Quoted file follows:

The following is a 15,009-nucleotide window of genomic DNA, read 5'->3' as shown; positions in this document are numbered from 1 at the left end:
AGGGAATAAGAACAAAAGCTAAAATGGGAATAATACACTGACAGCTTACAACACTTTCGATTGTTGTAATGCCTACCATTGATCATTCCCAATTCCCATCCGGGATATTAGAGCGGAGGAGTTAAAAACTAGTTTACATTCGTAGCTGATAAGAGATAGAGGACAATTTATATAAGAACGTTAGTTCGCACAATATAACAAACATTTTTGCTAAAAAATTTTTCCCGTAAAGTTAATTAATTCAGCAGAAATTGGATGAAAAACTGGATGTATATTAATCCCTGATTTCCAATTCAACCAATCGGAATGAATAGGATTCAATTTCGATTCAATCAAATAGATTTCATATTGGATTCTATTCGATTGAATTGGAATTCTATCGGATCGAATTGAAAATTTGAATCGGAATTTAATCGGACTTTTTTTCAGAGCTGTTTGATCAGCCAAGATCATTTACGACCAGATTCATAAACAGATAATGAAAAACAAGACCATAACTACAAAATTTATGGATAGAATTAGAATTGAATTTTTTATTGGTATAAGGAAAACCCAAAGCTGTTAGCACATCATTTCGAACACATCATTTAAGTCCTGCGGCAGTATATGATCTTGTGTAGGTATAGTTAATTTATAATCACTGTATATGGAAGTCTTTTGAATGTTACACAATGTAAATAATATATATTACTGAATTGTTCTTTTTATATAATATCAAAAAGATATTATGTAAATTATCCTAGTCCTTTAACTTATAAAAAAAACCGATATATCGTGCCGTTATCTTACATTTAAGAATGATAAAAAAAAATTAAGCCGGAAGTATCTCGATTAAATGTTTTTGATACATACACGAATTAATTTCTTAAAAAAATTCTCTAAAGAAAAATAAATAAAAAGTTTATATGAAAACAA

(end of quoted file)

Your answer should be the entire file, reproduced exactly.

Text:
The following is a 15,009-nucleotide window of genomic DNA, read 5'->3' as shown; positions in this document are numbered from 1 at the left end:
AGGGAATAAGAACAAAAGCTAAAATGGGAATAATACACTGACAGCTTACAACACTTTCGATTGTTGTAATGCCTACCATTGATCATTCCCAATTCCCATCCGGGATATTAGAGCGGAGGAGTTAAAAACTAGTTTACATTCGTAGCTGATAAGAGATAGAGGACAATTTATATAAGAACGTTAGTTCGCACAATATAACAAACATTTTTGCTAAAAAATTTTTCCCGTAAAGTTAATTAATTCAGCAGAAATTGGATGAAAAACTGGATGTATATTAATCCCTGATTTCCAATTCAACCAATCGGAATGAATAGGATTCAATTTCGATTCAATCAAATAGATTTCATATTGGATTCTATTCGATTGAATTGGAATTCTATCGGATCGAATTGAAAATTTGAATCGGAATTTAATCGGACTTTTTTTCAGAGCTGTTTGATCAGCCAAGATCATTTACGACCAGATTCATAAACAGATAATGAAAAACAAGACCATAACTACAAAATTTATGGATAGAATTAGAATTGAATTTTTTATTGGTATAAGGAAAACCCAAAGCTGTTAGCACATCATTTCGAACACATCATTTAAGTCCTGCGGCAGTATATGATCTTGTGTAGGTATAGTTAATTTATAATCACTGTATATGGAAGTCTTTTGAATGTTACACAATGTAAATAATATATATTACTGAATTGTTCTTTTTATATAATATCAAAAAGATATTATGTAAATTATCCTAGTCCTTTAACTTATAAAAAAAACCGATATATCGTGCCGTTATCTTACATTTAAGAATGATAAAAAAAAATTAAGCCGGAAGTATCTCGATTAAATGTTTTTGATACATACACGAATTAATTTCTTAAAAAAATTCTCTAAAGAAAAATAAATAAAAAGTTTATATGAAAACAA